X ray machine –The big Advantages of Digital Radiography — http://hv-caps.biz
Digital radiography may represent the greatest technological advance in medical imaging over the last decade. The use of photographic films for X ray imaging will be obsolete in a few years. An appropriate analogy that is easy to understand is the replacement of typical film cameras with digital cameras. Images can be taken, immediately examined, deleted, corrected, and subsequently sent to a network of computers. However, the majority of practitioners in the United States have not abandoned conventional radiography, and many question the need to change to digital radiography. Is it finally time to move to this form of recording radiographic images?
Here I will present a candid view of this technology and make a few personal conclusions about the state of the art in digital radiography.
ADVANTAGES OF DIGITAL RADIOGRAPHY
The following list of advantages is prioritized in order of my personal conclusions on digital radiography. They are based on clinical usage and research, and they may or may not be the same conclusions as those reached by other clinicians.
1. Immediate observation of radiographic images. If this were the only positive aspect of digital radiography, I still would choose it over conventional radiography. Keep in mind that only some digital radiography devices provide immediate viewing. Charge-coupled devices, or CCDs, provide immediate viewing. However, phosphorous-plate technology requires placement of the irradiated sensor in a processing device to scan it and put the information into a computer so that the image can be viewed.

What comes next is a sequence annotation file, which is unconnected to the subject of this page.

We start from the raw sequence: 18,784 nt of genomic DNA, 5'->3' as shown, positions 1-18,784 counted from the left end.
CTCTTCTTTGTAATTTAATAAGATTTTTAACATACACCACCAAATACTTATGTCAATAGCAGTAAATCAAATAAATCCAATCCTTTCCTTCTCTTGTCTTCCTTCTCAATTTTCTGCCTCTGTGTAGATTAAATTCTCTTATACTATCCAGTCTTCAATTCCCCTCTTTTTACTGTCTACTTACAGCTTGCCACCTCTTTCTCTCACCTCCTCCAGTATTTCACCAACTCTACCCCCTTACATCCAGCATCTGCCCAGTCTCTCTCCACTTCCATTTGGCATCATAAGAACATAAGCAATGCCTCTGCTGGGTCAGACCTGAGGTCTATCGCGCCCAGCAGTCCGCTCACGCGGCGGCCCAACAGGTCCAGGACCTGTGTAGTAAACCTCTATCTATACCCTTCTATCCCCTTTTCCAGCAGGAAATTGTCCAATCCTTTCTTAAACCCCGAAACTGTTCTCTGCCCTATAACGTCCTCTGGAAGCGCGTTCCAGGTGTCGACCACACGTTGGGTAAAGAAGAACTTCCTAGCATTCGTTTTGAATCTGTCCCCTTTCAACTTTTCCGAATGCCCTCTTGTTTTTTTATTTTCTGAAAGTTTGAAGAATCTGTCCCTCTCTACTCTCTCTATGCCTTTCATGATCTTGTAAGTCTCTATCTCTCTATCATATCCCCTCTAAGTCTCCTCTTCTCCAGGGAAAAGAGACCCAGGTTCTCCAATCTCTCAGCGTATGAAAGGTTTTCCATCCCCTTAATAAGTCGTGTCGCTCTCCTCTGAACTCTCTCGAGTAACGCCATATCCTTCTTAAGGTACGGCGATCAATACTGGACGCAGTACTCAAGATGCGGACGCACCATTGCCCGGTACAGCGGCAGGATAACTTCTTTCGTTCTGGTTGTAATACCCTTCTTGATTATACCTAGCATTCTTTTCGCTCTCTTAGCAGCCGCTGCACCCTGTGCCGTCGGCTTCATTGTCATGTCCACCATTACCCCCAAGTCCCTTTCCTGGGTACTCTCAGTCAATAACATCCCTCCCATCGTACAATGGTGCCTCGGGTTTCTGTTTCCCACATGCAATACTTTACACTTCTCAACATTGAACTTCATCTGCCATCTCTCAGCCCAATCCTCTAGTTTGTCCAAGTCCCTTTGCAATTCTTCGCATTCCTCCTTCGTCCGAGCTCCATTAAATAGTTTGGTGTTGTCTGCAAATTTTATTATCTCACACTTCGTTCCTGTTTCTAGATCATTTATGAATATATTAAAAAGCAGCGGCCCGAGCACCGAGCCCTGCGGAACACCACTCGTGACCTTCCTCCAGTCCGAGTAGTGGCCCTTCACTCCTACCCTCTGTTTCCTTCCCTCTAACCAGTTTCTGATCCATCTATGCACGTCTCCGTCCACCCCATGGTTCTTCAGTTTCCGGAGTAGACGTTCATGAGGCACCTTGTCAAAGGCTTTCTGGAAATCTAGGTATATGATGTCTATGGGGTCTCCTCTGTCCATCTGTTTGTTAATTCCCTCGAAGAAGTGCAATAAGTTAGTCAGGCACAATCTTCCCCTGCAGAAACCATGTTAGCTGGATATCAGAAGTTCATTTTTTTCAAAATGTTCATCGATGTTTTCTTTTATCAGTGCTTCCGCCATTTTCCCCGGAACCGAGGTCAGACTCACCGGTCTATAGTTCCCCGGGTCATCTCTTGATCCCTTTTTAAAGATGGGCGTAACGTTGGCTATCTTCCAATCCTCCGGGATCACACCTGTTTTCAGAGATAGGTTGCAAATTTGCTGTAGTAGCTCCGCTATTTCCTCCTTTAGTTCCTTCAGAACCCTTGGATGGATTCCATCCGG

In conventional radiographic techniques, the delay in reading the image usually forces the clinician to change gloves and do something else as the radiograph undergoes development. On returning to the patient, the clinician must wash his or her hands, don new gloves and reorient himself or herself to the clinical procedure at hand.
Immediacy of viewing the image is a significant clinical advantage in accomplishing many oral procedures. It is especially important in endodontic therapy, implant surgery, evaluation of crown fit, placement of posts in endodontically treated teeth, evaluation of potential overhangs or open margins in newly placed restorations, detection of radiopaque foreign objects in soft tissue, patient education and innumerable other situations. When accomplishing implant placement, using conventional radiography is a major inconvenience, as the entire aseptic procedure is disrupted and time is wasted while the clinician awaits the development of the films several times during the implant placement procedure.
I have used both conventional and digital radiography for several years, but I easily can conclude that because of its advantage of immediate image viewing, digital radiography is highly desirable.
2. Ability to enhance images. How many times have you looked at a radiographic image and thought that it needed to be lighter or darker, or that you would like the image to be somewhat larger? Digital radiography allows the clinician to change contrast (to lighter or darker), enlarge images, place color enhancements or superimpose various textures on images. All of these changes of the original image facilitate easier detection of any pathosis that is present, and they also allow immediate and effective patient education.